Pumpkin pie and me? We’re over. Finished. Splitsville. The pie can claim adultery, but I don’t care. I’ve fallen fast and hard for a dramatic, delicious, and naturally gluten-free Pumpkin Soufflé!
Don’t wait until November to try this perfect poem. It’s delicious in all seasons. It comes together easily, too. Just spice up some canned pumpkin with cinnamon, ginger, and cloves, fold it into stiffly beaten egg whites, and you’re done. As the soufflé bakes, the egg whites will expand, causing the dessert to rise above the rim of its dish, while a marvelous layer of meringue forms on top.
Please wipe the drool from your chin.
Shall we make the soufflé together, just the two of us?
Take a 6-cup (1 1/2 quart) baking or “souffle” dish, which you can find in any kitchen supply store (I purchased mine from Amazon for $14.99)…
And spread it with softened butter.
Tip some granulated sugar into the dish…
And tilt the dish around and around, until its bottom and sides are coated with sugar.
This next step is probably unnecessary, but I do it anyway: Fold a length of aluminum foil in half, and spray it with non-stick spray.
Wrap the foil around the baking dish (sprayed-side in), and secure it with a simple pin. If the souffle rises too dramatically, the foil collar will hold everything in place.
Put the prepared dish on a baking sheet, and set it aside.
Meanwhile, center the oven rack, and preheat the oven to 425°F.
Tip one can of pure pumpkin into a bowl…
And flavor it up with 1/2 teaspoon kosher salt, 1 teaspoon cinnamon, 1/2 teaspoon ground ginger, and 1/4 teaspoon ground cloves. Stir thoroughly to mix, and then set the bowl aside.
Now separate 5 large, room temperature eggs, putting the yolks in one bowl, and the whites in another. Freeze the yolks — we won’t need them today.
Make sure your whites are at room temperature. Cold whites won’t “mount” to their fullest potential.
Pour the whites into the work bowl of a standing mixer (or, use handheld electric beaters), and begin beating them at medium speed.
When the whites begin to foam, add 1/2 teaspoon of cream of tartar. The acid in cream of tartar will help to stabilize the whites so they don’t deflate easily. Lemon juice is a good egg white stabilizer, too, but we don’t want the taste of citrus in this particular souffle.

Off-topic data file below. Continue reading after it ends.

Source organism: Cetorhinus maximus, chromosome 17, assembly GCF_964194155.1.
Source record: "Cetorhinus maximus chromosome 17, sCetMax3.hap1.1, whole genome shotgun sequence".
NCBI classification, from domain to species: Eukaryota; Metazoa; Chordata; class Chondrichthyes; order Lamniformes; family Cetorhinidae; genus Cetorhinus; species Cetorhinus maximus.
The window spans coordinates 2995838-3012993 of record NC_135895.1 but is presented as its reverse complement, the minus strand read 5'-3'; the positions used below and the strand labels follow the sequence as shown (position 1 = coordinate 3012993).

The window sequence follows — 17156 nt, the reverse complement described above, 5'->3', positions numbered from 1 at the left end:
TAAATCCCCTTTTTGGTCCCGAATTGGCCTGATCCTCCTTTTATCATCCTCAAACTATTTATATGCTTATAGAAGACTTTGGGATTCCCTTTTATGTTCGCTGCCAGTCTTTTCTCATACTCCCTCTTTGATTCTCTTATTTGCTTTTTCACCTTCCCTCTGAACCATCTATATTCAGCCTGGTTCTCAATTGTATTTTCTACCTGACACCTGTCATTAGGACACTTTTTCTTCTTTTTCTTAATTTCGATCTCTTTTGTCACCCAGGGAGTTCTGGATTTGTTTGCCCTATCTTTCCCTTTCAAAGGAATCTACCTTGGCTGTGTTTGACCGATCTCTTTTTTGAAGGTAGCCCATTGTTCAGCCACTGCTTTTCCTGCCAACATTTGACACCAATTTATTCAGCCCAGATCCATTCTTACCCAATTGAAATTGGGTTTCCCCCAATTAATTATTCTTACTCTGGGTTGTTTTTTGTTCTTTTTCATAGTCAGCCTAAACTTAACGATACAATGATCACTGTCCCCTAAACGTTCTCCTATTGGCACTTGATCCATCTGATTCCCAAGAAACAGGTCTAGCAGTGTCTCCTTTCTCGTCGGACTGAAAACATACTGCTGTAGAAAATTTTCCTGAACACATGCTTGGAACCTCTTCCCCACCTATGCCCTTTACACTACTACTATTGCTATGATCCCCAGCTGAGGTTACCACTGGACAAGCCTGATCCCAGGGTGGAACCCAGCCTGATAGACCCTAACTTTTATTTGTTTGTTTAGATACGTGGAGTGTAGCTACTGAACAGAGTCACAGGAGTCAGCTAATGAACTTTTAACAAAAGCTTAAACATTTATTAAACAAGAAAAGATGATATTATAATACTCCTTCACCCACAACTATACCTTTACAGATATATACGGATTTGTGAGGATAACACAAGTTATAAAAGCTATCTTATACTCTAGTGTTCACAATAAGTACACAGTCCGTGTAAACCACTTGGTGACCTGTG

With the machine still running at medium speed, add 1/2 teaspoon kosher salt…
And 1 tablespoon of cornstarch.
Now beat the whites at high speed, and when they form soft peaks, gradually add 1 1/3 cups of superfine sugar.
Why use superfine sugar? Because it dissolves instantly. If you use regular granulated sugar in your egg whites, your soufflé will have a gritty texture. You can find superfine sugar at any grocery store. Even my Lousy Local Supermarket sells the stuff.
Beat the whites until they form stiff peaks — about 5 minutes.
Next, while taking a very blurry photograph, scoop up a big blob (about a cup) of egg whites, and fling it onto the pumpkin mixture.
Use a spatula to fold the white blob into the pumpkin mixture, just to lighten it.
Then pour the pumpkin mixture on top of the remaining whites…
And fold them together gently, deflating the whites as little as possible.
Scoop the works into the prepared baking dish, put the dish (on its baking sheet) in the oven, and IMMEDIATELY lower the temperature to 375°F.
Bake until the souffle is puffed and golden and the scent in your kitchen makes your beagle twitch her nose — 50-55 minutes. Then remove the foil collar, if you bothered to use one.
To make this gorgeous souffle look even better, dust it with confectioners’ sugar. (And just wait until you taste that meringue crust. It’s swoon worthy!)
Here’s the proper way to serve a souffle: Hold a large spoon and fork back-to-back…
And then plunge the spoon and fork into the souffle, and then pull them away from each other.
Now spoon a sensibly-sized portion onto your plate, give it a dusting of confectioners’ sugar if you wish, and dig right in! Trust me, no matter how much you’ve eaten for dinner, you’ll still have room for Pumpkin Soufflé. It’s as light as a feather, and it tastes like a pumpkin-scented cloud!
This blissful dessert is my own, original recipe. Promise me you won’t wait until the winter holidays to give it a test drive.
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Here’s the printable recipe, in which I’ve bravely omitted the foil collar: